By Rajesh Joshi
BBC News, Barrackpore
As India celebrates the 150th anniversary of the first uprising against the British, the town where the first shot was fired by sepoy (soldier) Mangal Pandey is witnessing the gradual obliteration of its historical heritage.
Mangal Pandey fired the famous shot at a British officer on 29 March 1857 at the Barrackpore parade ground - now on the outskirts of Calcutta.
It was an action that stirred up a wave of rebellion in north India against the colonial power, and meant that Barrackpore would be a name always prominent in Indian history books.
But 150 years later, many of the sprawling bungalows and imposing structures from the colonial past have been completely swallowed by wild undergrowth.
Years of neglect and the indifferent attitude of the authorities have left historically important buildings in total ruin.
Peepal and banyan trees have broken through the roofs and walls of once beautiful houses, leaving almost no scope for restoration.
Mangal Pandey has been glorified in films and books
"We don't have any plans for the restoration of the buildings because some of them don't come under our jurisdiction", says KV Nagi Reddy, Chief Executive Officer of the Cantonment Board which looks after the site of the old parade ground.
"Apart from the battle against the undergrowth and the jurisdictional problems some of the buildings are entangled in various court cases", Mr Nagi Reddy told the BBC.
That means that no restoration work can take place while these cases linger on, and is one reason for the poor upkeep of the buildings.
As one local history teacher put it: "Our heritage is being destroyed in front of our eyes but we are not in a position to do anything about it."
Typical of the architecture in Barrackpore is a red-pillared Victorian building with huge rooms and big courtyards. It epitomises Raj architecture, but is also a stark testimony of official neglect.
The sprawling lawns in front of the building are unkempt and the building itself is on the verge of collapse. Tree branches break through the walls and the magnificent red pillars.
The Moti Jheel Bridge (literally the pearl lake bridge) is another fine example of British architecture, but today it is gradually being destroyed by foliage.
Constructed by Lord Wellesley as part of the beautification of Barrackpore, the beautiful bridge connects the garrison town to the Laat Bagan (or the Vice regal Garden) where top British officers used to relax.
Many fine examples of architecture are surrounded by undergrowth
The booth adjacent to the bridge has been enveloped by a banyan tree and no effort has been made to restore the structure.
Ironically, one of the few well-maintained monuments from the past is a huge statue of the Indian Governor General, Lord Canning. It was during his watch that the mutiny took place at Barrackpore.
A few yards away from Lord Canning's statue is Lady Canning's majestic grave by the River Hoogly.
Dr Kanhaipad Rai, a professor of history in a local college, says even these monuments are part of India's history and must be properly preserved.
He says that celebrations may continue in Delhi and elsewhere, but the footprints of history are fast disappearing from the land where it all started.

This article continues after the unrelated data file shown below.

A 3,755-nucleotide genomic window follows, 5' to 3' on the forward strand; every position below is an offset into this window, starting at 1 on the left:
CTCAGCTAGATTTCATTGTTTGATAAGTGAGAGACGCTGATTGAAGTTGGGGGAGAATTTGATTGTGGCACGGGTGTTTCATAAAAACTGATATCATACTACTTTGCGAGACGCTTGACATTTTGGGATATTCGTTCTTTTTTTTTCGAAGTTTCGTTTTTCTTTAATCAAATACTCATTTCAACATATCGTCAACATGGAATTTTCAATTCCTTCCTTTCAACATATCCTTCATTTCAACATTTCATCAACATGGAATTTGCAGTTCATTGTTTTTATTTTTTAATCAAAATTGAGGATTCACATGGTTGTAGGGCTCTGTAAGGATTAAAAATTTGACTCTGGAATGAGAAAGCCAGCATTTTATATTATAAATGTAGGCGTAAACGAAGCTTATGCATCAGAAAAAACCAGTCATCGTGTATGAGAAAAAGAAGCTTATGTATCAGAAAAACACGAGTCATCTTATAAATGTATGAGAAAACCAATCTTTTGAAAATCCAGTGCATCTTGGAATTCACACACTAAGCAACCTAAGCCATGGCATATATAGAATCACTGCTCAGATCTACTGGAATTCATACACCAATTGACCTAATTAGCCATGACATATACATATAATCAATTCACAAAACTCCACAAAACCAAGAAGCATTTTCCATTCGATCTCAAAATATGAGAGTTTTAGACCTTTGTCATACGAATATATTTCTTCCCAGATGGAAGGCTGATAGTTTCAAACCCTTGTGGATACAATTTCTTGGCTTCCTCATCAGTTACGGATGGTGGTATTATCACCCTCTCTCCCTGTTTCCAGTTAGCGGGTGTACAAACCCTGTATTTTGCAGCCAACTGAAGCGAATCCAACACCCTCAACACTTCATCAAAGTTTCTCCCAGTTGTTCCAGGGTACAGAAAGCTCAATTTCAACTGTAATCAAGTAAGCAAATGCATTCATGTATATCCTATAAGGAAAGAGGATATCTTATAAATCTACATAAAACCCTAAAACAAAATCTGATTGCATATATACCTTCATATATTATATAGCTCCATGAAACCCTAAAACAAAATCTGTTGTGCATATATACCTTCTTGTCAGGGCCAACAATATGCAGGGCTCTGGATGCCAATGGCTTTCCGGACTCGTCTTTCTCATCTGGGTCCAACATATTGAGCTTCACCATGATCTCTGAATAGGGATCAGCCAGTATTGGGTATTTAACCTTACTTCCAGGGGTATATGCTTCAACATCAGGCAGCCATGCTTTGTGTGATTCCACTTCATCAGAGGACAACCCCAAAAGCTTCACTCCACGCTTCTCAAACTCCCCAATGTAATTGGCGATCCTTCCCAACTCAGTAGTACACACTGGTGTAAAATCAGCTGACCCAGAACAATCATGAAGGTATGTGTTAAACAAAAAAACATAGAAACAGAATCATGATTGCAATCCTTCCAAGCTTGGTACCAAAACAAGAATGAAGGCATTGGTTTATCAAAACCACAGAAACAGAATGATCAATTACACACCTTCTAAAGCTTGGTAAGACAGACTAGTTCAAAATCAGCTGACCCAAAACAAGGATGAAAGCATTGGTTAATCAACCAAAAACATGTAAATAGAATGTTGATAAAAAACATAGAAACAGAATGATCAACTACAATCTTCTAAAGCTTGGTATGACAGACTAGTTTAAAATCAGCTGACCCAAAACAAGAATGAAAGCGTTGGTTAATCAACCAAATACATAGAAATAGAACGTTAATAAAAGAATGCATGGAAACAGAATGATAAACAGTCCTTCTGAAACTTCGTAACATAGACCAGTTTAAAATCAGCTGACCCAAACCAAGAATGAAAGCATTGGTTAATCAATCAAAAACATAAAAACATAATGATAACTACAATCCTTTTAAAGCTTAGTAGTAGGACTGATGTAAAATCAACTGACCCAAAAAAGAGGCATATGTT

The first Indian uprising led to the dethroning of the last Mughal king, Bahadur Shah Zafar, who was arrested by the British and sent in exile to Burma. India was brought under the direct rule of Queen Victoria.
The upheaval came to be known as "the Mutiny" in Western records but Indians call it their First War of Independence.
It is in this historical background that the architecture of Barrackpore assumes significance.
Tucked away in the outskirts of Calcutta, Barrackpore was the first cantonment established in the subcontinent by the British in 1765.
Seven years later Warren Hastings took over as India's first governor general.
Relics of the Raj are everywhere
The town is dotted by majestic bungalows and beautiful colonial buildings from where many military campaigns were launched and important decisions were made in the initial days of the British Empire in India.
The historical importance of these building has been forgotten as nobody can tell for sure as to when exactly the colonial officers of the East India Company used them.
Even the places associated with sepoy Mangal Pandey of the 34th Native Infantry are difficult to identify.
The military documents of his trial show that Mangal Pandey admitted to having acted "of my own will; I expected to die".
He was asked during the trial if he was under the influence of any drugs to which he replied: "Yes, I have been taking bhang (marijuana) and opium of late, but formerly never touched any drugs. I was not aware at the time of what I was doing."
He was hanged at the Barrackpore Parade Ground on 8 April 1857.
Mangal Pandey is revered as a national hero in India and has inspired many stories and even a Bollywood blockbuster Mangal Pandey: The Rising.
His actions led to a march by rebellious soldiers from the northern garrison town of Meerut to Delhi, where they stormed the walled city and attacked British officers and their families.
The Indian soldiers were reputedly aggrieved over being ordered to use rifle bullets thought to be greased with beef and pork fat - considered unclean by Hindus and Muslims.
Although their uprising was crushed, historians say it laid the seeds of a popular revolt against British occupation which culminated in full independence.